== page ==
Online slideshow Glimpses of the ISME 2006 workshop presentation titled "Sam, Reflection, Gathering Together!" presented at the Kuala Lumpur Convention Centre, 18 June 2006 >> Slideshow >>
ISME Abstract "Sam, Reflection, Gathering Together!"
The music of Kerala is a mix of conventional and innovative lessons. It can attract and hold the attention of young learners anywhere in the world. Located in the south-west of India, the state of Kerala prides itself of the country’s highest literacy rate. Tradition and modernity amalgamate in its astonishing range of performing arts whose common denominator is a type of music which deserves to be known more widely. Its scalability in terms of duration and complexity as well as its scope for creativity make it accessible to all learners simply by using their voices and hands with “bhava” feeling.
The early art forms from which today’s music, dance and drama of Kerala are derived were not based on treatises or lessons found in printed textbooks. Instead, they evolved and spread with the help of oral training methods. As in other cultures, the performing arts relate to the activities of daily life, religious or social customs, and the seasonal cycles on which the sowing and harvesting of various produces depend.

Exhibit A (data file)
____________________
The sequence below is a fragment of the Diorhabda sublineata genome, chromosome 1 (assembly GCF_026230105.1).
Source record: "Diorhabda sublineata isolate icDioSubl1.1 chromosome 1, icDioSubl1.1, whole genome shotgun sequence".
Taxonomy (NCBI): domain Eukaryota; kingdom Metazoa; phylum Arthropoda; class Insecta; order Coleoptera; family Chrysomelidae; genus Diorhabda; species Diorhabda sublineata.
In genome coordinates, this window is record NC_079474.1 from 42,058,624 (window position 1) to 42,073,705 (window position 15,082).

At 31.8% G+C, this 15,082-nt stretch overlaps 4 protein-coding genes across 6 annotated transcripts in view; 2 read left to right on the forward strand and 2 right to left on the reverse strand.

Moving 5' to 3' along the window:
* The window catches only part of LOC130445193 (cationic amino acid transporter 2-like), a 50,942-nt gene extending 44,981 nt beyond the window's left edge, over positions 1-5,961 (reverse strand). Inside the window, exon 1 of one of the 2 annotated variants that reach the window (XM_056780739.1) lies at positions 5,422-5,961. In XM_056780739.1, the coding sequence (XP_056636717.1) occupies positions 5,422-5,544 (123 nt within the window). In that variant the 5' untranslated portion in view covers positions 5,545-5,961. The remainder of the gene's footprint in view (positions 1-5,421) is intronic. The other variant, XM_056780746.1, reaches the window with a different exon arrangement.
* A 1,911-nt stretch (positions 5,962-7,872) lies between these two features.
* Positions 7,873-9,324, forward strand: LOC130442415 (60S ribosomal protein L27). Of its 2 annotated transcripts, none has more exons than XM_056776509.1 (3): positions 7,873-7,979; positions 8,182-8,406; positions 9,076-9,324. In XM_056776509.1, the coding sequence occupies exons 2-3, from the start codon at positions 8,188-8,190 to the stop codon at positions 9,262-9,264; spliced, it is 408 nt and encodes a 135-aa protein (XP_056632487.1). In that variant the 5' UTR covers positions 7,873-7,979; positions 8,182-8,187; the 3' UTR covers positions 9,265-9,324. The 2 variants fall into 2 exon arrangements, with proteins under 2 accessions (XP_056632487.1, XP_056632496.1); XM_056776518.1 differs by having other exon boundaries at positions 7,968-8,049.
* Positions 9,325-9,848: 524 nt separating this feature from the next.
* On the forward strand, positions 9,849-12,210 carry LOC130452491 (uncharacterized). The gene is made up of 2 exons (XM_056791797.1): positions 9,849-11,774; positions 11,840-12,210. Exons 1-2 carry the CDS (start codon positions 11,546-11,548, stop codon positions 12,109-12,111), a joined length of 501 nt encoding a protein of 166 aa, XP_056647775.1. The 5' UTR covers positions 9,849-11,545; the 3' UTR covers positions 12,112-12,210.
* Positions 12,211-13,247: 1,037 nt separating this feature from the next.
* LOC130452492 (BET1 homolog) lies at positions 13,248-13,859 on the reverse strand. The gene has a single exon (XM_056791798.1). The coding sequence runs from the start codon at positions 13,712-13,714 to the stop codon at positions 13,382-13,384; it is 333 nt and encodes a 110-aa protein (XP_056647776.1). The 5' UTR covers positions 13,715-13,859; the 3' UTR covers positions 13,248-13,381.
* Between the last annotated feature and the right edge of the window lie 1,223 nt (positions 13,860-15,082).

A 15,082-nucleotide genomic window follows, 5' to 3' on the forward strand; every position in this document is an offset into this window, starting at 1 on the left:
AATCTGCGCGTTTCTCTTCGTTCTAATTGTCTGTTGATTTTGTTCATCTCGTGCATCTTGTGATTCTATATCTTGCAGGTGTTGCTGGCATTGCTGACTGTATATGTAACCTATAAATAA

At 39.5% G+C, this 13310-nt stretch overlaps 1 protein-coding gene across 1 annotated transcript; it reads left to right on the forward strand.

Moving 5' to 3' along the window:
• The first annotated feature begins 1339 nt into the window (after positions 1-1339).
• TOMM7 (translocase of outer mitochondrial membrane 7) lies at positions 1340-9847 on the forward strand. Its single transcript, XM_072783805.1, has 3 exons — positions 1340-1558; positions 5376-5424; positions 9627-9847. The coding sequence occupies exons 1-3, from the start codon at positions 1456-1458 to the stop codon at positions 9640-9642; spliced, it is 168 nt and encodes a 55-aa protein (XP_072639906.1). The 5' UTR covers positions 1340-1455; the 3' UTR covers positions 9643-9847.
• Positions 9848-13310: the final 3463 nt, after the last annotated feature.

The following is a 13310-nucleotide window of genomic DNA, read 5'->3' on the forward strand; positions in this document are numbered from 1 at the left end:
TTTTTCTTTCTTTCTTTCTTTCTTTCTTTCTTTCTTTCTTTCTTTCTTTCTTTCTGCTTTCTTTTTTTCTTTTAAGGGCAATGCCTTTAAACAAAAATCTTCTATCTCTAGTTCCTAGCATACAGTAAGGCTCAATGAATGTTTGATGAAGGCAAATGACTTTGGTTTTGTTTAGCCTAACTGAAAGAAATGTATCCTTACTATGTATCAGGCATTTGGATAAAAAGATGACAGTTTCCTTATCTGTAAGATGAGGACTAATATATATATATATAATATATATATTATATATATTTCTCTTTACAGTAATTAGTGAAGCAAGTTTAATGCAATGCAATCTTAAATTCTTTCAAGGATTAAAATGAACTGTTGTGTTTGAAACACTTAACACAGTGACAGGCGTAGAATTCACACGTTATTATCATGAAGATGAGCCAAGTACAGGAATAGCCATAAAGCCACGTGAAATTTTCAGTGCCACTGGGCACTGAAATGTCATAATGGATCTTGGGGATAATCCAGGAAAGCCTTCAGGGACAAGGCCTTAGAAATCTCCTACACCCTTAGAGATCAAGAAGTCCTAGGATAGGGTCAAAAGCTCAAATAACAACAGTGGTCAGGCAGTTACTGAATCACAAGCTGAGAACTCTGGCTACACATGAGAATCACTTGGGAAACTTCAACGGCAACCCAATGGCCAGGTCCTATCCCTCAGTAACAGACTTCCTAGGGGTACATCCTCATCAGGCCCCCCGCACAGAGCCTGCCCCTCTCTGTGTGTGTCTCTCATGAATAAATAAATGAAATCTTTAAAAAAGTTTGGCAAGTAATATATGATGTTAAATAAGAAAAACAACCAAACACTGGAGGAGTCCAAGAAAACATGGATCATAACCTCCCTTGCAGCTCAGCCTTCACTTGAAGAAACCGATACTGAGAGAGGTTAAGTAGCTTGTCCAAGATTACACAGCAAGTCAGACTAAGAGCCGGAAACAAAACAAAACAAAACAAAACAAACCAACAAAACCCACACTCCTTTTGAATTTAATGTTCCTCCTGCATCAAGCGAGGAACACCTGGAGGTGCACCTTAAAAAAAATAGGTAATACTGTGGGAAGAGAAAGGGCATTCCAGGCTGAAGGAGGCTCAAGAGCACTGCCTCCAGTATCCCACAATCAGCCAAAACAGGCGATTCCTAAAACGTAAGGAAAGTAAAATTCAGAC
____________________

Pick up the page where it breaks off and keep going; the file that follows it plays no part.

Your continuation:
Among the musics of India, a mere fraction has so far been harnessed beyond the concert and dance stage at home and abroad. Its attraction among exponents of global popular culture such as fusion and “Bollywood”-inspired videoclips is largely due to its exotic (now familiar) instrumental sounds and “feel”. The intrinsic value of aspects other than the theories pertaining to “raga” modes and “tala” rhythmic cycles are yet to be explored.
This ISME session features the outcome of “Sam, Reflection, Gathering Together!”, a research project initiated at the Bern College of the Arts (HKB, Switzerland) in collaboration with Natanakairali, a centre where Kerala’s performing traditions flourish through personalized teaching.
Artists and students from all over Kerala participated in joint programmes and interviews conducted in July 2005 for the purpose of sharing their teaching and learning experiences. Enjoyable in their own right, some of their methods are conducive to key learning goals in terms of concentration, cooperation or memory. There is ample scope for introducing some of these lessons in classrooms, adult education and in groups with special needs (e.g. the physically or mentally handicapped and persons participating in rehabilitation programmes).